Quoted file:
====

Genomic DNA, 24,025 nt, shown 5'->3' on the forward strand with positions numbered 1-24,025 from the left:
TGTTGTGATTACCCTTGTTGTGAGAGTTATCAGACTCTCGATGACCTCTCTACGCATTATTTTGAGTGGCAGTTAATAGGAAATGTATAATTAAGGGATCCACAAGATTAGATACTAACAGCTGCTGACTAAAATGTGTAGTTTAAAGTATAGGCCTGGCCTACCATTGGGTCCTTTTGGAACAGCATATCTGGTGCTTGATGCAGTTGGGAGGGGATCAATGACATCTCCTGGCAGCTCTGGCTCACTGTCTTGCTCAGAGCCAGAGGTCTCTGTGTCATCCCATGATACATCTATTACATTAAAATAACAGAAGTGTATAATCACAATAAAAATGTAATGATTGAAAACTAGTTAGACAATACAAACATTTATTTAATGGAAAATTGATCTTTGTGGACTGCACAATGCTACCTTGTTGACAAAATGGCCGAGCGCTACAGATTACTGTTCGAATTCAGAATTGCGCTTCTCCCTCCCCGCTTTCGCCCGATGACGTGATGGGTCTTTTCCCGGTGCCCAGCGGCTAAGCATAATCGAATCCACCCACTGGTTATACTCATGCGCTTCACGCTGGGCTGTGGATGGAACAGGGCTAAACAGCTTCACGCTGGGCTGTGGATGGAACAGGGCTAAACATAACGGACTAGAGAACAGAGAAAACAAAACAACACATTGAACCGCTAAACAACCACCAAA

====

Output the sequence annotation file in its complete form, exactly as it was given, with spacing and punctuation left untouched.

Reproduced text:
Genomic DNA, 24,025 nt, shown 5'->3' on the forward strand with positions numbered 1-24,025 from the left:
TGTTGTGATTACCCTTGTTGTGAGAGTTATCAGACTCTCGATGACCTCTCTACGCATTATTTTGAGTGGCAGTTAATAGGAAATGTATAATTAAGGGATCCACAAGATTAGATACTAACAGCTGCTGACTAAAATGTGTAGTTTAAAGTATAGGCCTGGCCTACCATTGGGTCCTTTTGGAACAGCATATCTGGTGCTTGATGCAGTTGGGAGGGGATCAATGACATCTCCTGGCAGCTCTGGCTCACTGTCTTGCTCAGAGCCAGAGGTCTCTGTGTCATCCCATGATACATCTATTACATTAAAATAACAGAAGTGTATAATCACAATAAAAATGTAATGATTGAAAACTAGTTAGACAATACAAACATTTATTTAATGGAAAATTGATCTTTGTGGACTGCACAATGCTACCTTGTTGACAAAATGGCCGAGCGCTACAGATTACTGTTCGAATTCAGAATTGCGCTTCTCCCTCCCCGCTTTCGCCCGATGACGTGATGGGTCTTTTCCCGGTGCCCAGCGGCTAAGCATAATCGAATCCACCCACTGGTTATACTCATGCGCTTCACGCTGGGCTGTGGATGGAACAGGGCTAAACAGCTTCACGCTGGGCTGTGGATGGAACAGGGCTAAACATAACGGACTAGAGAACAGAGAAAACAAAACAACACATTGAACCGCTAAACAACCACCAAA